Our wedding in the rainforest photos were delivered last night. We discussed how much the photographer had enjoyed the differences in the wedding style: the kids, the activities, the total inclusion and participation of guests.
Photographer referred to it as “a true social justice Megan and Paul style wedding.’ It was. We did what suited us and not what preconceived and traditional ideas of weddings commanded. Of major interest to me though was the photographers questions around what motivated us to include so many fantastic activities for children.
Including and caring for children is a culture: a mind set that ensures children’s needs, rights and safety stay uppermost on adult agendas. Many people struggle with this. Often, children are viewed as unimportant, silly or painful.
Pondering this, I can only imagine this thinking as based in models of individual and consumer driven power. Children do not earn money so therefore cannot spend it. Children do not have the vote so therefore cannot influence public and social policy. Children do not have the cognitive or emotional capacity to have a strong voice so therefore cannot use their words to change things. Children will do as they are told and will understand that what we do is best for them.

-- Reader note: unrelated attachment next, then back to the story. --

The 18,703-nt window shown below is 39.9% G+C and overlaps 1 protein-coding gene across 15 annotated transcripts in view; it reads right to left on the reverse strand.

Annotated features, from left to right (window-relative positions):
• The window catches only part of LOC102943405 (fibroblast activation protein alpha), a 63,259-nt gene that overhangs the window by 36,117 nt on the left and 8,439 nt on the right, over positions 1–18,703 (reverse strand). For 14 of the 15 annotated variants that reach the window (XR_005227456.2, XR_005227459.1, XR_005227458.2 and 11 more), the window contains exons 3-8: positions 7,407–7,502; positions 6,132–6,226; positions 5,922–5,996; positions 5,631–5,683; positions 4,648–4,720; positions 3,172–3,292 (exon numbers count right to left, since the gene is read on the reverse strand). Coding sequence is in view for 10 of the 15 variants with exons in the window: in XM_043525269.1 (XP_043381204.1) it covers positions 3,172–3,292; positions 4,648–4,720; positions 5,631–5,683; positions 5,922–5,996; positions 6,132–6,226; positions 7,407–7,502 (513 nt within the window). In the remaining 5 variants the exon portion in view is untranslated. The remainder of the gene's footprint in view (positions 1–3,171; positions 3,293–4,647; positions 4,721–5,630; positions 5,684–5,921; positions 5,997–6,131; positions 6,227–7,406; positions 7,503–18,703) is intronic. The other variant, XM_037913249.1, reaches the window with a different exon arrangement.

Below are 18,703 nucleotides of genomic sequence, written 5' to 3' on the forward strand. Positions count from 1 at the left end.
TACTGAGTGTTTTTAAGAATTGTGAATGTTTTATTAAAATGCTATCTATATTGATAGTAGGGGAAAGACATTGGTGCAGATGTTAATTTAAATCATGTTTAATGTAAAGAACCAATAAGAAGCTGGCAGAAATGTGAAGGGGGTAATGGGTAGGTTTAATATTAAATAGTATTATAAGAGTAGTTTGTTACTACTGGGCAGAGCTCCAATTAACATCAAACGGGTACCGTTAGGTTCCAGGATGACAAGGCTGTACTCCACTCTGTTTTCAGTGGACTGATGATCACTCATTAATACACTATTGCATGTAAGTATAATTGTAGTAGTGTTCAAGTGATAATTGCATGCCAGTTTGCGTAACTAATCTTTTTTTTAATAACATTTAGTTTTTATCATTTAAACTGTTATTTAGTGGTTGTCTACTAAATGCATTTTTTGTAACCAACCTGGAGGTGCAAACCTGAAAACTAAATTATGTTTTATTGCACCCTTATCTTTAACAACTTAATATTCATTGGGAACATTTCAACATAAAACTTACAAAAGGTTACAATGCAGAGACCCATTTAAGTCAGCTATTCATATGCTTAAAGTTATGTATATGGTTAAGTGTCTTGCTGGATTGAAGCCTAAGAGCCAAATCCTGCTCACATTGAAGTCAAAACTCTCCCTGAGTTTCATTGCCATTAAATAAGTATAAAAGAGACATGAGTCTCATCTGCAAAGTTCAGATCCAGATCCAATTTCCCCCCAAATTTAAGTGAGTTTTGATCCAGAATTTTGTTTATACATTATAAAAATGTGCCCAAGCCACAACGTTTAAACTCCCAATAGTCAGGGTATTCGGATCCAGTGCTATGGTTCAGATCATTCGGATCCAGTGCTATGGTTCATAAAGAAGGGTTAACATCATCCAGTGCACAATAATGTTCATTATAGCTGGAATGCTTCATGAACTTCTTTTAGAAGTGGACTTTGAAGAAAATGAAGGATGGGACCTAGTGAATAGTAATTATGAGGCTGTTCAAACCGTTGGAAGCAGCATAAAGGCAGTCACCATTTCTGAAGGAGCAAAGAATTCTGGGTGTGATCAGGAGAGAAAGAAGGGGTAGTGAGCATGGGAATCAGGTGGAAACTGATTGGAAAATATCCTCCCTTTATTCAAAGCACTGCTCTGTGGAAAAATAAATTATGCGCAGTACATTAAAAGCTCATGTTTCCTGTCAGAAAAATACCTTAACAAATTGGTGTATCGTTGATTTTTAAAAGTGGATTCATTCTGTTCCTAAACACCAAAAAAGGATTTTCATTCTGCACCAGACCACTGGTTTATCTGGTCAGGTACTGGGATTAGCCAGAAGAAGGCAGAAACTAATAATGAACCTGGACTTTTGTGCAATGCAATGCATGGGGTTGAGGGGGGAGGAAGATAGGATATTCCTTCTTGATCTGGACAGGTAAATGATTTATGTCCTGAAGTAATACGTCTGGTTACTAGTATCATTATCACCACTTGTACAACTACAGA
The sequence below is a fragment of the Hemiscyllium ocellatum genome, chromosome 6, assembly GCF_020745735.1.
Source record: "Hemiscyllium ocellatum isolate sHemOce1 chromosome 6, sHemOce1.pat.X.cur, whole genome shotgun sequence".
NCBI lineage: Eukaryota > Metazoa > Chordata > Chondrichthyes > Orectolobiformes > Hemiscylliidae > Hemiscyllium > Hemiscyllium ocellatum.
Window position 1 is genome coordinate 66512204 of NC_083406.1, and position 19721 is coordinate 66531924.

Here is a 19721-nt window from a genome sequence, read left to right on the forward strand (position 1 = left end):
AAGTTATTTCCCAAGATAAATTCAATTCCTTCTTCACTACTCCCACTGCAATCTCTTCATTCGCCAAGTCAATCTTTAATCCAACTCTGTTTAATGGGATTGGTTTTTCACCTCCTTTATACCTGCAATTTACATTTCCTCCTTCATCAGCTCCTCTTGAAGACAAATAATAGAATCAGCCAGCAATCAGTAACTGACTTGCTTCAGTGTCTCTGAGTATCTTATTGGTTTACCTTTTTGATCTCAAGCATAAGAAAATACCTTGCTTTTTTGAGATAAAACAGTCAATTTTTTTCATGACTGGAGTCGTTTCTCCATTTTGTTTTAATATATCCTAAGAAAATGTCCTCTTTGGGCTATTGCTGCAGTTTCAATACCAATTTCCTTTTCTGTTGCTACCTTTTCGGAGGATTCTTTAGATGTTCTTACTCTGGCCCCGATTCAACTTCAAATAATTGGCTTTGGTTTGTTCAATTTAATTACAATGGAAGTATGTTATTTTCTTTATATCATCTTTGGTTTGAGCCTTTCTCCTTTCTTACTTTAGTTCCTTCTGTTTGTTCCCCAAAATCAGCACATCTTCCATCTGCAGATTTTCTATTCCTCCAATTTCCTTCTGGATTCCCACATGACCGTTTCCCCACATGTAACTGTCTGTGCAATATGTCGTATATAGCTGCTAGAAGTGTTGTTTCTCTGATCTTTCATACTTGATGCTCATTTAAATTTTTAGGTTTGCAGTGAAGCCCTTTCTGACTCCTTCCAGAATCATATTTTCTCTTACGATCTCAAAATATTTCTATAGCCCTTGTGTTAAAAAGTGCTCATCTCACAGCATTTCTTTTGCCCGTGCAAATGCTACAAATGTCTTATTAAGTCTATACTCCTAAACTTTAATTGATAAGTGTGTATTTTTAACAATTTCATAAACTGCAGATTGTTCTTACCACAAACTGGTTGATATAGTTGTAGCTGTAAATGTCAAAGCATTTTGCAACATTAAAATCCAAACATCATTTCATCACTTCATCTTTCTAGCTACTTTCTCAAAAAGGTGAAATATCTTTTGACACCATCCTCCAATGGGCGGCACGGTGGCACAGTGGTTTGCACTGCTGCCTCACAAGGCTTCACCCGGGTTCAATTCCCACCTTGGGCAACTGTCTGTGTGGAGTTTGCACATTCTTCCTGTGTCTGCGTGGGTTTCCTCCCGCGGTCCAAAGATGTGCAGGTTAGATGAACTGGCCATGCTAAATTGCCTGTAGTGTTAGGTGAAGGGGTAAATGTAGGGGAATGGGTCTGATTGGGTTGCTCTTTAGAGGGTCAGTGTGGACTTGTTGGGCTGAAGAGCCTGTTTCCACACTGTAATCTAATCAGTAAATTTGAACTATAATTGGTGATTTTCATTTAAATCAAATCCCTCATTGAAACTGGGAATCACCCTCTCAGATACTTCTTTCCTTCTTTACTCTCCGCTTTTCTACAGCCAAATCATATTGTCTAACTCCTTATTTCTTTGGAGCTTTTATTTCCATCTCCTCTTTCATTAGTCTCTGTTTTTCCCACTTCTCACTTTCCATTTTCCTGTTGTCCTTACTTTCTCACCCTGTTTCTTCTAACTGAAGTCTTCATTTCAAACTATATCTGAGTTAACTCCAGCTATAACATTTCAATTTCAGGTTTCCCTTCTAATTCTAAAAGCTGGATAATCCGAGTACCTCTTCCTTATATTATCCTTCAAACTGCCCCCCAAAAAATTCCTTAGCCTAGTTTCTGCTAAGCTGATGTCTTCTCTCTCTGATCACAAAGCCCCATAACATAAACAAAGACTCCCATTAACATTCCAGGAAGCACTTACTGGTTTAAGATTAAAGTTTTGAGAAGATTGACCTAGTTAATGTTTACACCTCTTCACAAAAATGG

What happened to my four children? Strong, opinionated, intelligent and passionate, my children have grown into a culture that recognises the worth, the power and the voice of children. If children are not consulted and listened to, then something is amiss.
My children are leaders because I have empowered them and kept them safe every step of the way. Our culture of child safety was not fear based, it grew from an inherent belief that children are human beings with unique views, needs and requirements. I was never scared that bad things would happen to my children and therefore had to lock them up, keep them away from life’s evils. Instead, I understood that safety was a child’s right and that the rest of the adult world needed to change.
Children at the centre of our wedding was a natural progression for us. Our motivation was not forced, but rather, based on our strong belief that children matter. This is the culture that I hope is contagious.
Below photo is my wedding party: my children.